Looking to up your grant-seeking skills for your community non-profit organization? Help your non-profit by attending this hands-on workshop led by U-M Foundations and Grants Librarian Paul Barrow.

Discover the online resources that can assist you in getting operating and programmatic grants for your non-profit. Additionally, there will be discussion about matching sponsor and nonprofit priorities and resources to help with proposal writing.

Smell & Tell | Haute Skank: An Olfactory Menagerie of Animalics in Perfumery

Wednesday October 18, 2017: 6:30 pm to 8:45 pm -- Downtown Library: 4th Floor Meeting Room

Musk, ambergris, civet, and castoreum are historic ingredients used in perfumery. Whether they purr, hiss, or roar depends on the dose. They are generally used as fixatives to support the structure of a perfume and leave nothing to offend in their wake.

Character is another issue when it comes to animalic ingredients as many contain intimate odors that are polarizing in Western culture. We’ll smash this cultural relic to bits at the Haute Skank Smell & Tell, where synthetic and humanely derived animalics will be experienced for the purpose of understanding their alchemical effects in a perfume formula.

We will also investigate plant-based animalics like Black currant bud, cumin, and costus. Some of these materials evoke intimate human aromas, and remind us that a short line occupies the space between the perfumes of intimacy and animal archetypes.

The Smell and Tell series of lectures is led by Michelle Krell Kydd, a trained nose in flavors and fragrance who shares her passion for gastronomy and the perfume arts on Glass Petal Smoke. The Smell and Tell series debuted at the Ann Arbor District Library in 2012 and is ongoing.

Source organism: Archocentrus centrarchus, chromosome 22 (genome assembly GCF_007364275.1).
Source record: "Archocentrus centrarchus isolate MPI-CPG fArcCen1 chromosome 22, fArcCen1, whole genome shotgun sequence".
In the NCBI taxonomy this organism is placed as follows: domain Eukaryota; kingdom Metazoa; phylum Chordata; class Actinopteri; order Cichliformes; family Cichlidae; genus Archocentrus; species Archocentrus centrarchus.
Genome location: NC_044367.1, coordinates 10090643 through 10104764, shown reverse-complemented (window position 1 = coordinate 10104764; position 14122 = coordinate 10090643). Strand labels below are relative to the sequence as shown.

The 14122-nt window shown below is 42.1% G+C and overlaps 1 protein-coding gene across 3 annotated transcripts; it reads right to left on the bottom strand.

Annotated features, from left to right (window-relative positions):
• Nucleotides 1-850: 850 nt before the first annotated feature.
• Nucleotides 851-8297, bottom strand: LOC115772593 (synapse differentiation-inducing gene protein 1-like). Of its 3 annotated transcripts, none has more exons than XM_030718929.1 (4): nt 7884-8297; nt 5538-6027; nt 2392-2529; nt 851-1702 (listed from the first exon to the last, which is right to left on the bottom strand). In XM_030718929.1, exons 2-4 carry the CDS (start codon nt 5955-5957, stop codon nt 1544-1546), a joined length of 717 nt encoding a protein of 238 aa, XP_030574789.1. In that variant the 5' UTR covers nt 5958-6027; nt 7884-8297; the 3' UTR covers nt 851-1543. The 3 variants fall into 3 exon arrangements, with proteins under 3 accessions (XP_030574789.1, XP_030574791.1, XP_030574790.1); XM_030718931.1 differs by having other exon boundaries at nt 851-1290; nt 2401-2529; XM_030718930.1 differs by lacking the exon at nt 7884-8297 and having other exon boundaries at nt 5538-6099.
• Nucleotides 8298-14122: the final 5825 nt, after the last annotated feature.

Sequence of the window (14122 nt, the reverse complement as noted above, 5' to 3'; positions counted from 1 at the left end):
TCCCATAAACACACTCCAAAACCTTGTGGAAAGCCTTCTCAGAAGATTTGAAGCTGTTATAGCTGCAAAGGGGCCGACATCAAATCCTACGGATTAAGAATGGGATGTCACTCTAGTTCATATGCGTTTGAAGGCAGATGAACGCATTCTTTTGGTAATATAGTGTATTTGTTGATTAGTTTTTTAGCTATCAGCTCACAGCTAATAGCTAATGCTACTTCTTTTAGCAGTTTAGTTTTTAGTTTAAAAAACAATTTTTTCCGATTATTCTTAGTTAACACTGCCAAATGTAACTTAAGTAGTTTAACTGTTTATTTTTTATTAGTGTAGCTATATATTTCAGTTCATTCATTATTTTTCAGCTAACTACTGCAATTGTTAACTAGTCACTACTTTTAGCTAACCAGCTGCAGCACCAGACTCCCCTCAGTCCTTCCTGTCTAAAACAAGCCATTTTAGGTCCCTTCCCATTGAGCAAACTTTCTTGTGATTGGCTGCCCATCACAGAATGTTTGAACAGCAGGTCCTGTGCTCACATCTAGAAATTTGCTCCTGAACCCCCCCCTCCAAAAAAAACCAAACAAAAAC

From Stigma to Strength: Rethinking How We Do Diversity

Wednesday October 18, 2017: 7:00 pm to 8:30 pm -- Downtown Library: Multi-Purpose Room

Attempts at enhancing diversity often begin with a notion of enhancing tolerance for a minority group, resulting in ongoing senses of both disenfranchisement by the minority group and resentment by members of the dominant group.

Join Mira Charlotte Krishnan as she examines opportunities to move from reactive to strategic to a new kind of essential diversity approach by examining the rise of the multicultural workplace, the rise of autistic people and in the world of work, the rise of women and gender and sexual diversity.

Reactive diversity increases fairness while producing existing outcomes. Strategic diversity optimizes those existing outcomes.

The goal of essential diversity, however, is to enable new outcomes altogether. These outcomes are only identified via co-creation among diverse groups, and are only possible when diversity is not a tool or a fundamental principle, but the source or driving force which causes the organization to exist.
Mira Krishnan is a social entrepreneur and feminist activist, passionate about the lives of girls and women, early childhood development, and sustainable communities

This event is a partnership with UM Investing in Ability and is part of Investing In Ability Week 2017: Diversity Includes Disability.